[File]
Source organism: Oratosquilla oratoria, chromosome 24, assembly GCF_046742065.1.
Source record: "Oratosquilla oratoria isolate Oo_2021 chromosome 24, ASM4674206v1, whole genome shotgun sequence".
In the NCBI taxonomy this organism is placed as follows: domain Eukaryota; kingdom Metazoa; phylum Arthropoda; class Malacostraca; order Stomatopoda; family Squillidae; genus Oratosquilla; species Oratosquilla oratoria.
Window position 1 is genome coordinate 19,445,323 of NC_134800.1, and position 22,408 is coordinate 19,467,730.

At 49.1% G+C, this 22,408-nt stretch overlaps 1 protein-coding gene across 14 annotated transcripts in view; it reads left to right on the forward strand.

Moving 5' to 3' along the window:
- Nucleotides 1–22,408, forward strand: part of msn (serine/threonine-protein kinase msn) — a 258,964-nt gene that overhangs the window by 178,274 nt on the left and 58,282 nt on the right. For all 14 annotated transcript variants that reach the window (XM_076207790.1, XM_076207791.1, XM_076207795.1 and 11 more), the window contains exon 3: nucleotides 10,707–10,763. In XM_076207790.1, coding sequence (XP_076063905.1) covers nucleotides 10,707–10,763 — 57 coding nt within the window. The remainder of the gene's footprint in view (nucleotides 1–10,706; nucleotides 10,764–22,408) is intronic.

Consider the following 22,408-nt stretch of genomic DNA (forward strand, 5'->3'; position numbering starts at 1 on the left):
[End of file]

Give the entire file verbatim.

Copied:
Source organism: Oratosquilla oratoria, chromosome 24, assembly GCF_046742065.1.
Source record: "Oratosquilla oratoria isolate Oo_2021 chromosome 24, ASM4674206v1, whole genome shotgun sequence".
In the NCBI taxonomy this organism is placed as follows: domain Eukaryota; kingdom Metazoa; phylum Arthropoda; class Malacostraca; order Stomatopoda; family Squillidae; genus Oratosquilla; species Oratosquilla oratoria.
Window position 1 is genome coordinate 19,445,323 of NC_134800.1, and position 22,408 is coordinate 19,467,730.

At 49.1% G+C, this 22,408-nt stretch overlaps 1 protein-coding gene across 14 annotated transcripts in view; it reads left to right on the forward strand.

Moving 5' to 3' along the window:
- Nucleotides 1–22,408, forward strand: part of msn (serine/threonine-protein kinase msn) — a 258,964-nt gene that overhangs the window by 178,274 nt on the left and 58,282 nt on the right. For all 14 annotated transcript variants that reach the window (XM_076207790.1, XM_076207791.1, XM_076207795.1 and 11 more), the window contains exon 3: nucleotides 10,707–10,763. In XM_076207790.1, coding sequence (XP_076063905.1) covers nucleotides 10,707–10,763 — 57 coding nt within the window. The remainder of the gene's footprint in view (nucleotides 1–10,706; nucleotides 10,764–22,408) is intronic.

Consider the following 22,408-nt stretch of genomic DNA (forward strand, 5'->3'; position numbering starts at 1 on the left):